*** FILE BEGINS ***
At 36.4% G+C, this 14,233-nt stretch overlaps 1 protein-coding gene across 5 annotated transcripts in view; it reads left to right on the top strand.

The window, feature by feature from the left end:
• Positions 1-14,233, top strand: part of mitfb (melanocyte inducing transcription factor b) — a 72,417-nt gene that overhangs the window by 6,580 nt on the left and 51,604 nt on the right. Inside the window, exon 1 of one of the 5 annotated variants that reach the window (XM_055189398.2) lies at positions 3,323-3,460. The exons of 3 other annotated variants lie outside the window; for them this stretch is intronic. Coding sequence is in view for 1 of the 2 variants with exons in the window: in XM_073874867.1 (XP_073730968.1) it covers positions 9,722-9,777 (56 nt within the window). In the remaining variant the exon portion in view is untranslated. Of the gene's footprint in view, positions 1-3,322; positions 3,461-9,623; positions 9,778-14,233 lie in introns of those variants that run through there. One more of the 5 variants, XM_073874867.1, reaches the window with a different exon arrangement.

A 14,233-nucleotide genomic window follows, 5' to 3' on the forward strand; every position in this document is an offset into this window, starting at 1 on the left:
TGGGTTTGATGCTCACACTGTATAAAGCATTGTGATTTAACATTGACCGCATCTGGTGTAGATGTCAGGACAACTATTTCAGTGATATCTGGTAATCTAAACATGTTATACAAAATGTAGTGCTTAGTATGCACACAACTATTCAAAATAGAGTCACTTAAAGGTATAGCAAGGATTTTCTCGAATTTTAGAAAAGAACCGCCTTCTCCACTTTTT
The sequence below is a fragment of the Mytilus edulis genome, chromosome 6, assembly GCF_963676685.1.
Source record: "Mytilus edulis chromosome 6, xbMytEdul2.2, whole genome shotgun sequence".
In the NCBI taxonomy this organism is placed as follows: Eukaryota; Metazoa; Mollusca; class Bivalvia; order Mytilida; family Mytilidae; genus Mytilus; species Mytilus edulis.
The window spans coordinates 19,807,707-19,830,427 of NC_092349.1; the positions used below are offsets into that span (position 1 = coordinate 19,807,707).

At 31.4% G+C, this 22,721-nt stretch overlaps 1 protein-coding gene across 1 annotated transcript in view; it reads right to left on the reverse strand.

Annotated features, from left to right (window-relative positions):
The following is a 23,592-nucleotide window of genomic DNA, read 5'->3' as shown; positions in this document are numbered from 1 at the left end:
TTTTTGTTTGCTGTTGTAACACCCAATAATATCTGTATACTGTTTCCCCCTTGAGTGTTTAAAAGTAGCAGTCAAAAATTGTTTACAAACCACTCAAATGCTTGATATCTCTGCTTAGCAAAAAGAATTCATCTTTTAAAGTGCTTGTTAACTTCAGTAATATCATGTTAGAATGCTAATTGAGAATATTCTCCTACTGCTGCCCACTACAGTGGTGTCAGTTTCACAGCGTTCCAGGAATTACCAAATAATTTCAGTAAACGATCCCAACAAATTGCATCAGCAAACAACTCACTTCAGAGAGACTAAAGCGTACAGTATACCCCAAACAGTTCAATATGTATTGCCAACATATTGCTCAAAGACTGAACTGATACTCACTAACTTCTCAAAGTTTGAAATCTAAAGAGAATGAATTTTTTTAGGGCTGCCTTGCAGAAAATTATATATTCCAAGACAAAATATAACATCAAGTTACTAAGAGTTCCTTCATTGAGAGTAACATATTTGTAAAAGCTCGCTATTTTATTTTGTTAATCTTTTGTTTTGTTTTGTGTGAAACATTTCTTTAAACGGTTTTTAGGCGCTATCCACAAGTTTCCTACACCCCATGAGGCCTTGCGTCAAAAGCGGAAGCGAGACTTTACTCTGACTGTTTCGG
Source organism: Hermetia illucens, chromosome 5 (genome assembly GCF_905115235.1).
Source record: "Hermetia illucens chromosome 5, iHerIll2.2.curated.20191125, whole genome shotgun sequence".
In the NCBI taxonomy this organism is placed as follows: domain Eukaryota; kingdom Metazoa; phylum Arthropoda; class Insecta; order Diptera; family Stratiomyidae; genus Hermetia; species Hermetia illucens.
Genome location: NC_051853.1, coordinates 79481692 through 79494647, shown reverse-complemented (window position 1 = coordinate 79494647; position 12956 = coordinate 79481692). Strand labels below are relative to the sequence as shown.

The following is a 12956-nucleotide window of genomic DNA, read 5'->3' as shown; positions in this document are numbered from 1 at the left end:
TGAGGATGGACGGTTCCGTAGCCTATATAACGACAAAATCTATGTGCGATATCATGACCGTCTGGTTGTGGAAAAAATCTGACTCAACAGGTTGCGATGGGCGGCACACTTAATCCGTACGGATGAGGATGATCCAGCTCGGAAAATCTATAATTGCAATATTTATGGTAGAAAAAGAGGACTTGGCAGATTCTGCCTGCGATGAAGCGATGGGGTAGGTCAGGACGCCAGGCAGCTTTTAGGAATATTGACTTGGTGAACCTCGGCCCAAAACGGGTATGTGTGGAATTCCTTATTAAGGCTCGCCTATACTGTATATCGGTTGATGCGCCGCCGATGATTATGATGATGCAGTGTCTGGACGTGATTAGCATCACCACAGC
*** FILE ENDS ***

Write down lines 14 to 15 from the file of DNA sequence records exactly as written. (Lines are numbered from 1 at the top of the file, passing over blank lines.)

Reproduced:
Source organism: Hermetia illucens, chromosome 5 (genome assembly GCF_905115235.1).
Source record: "Hermetia illucens chromosome 5, iHerIll2.2.curated.20191125, whole genome shotgun sequence".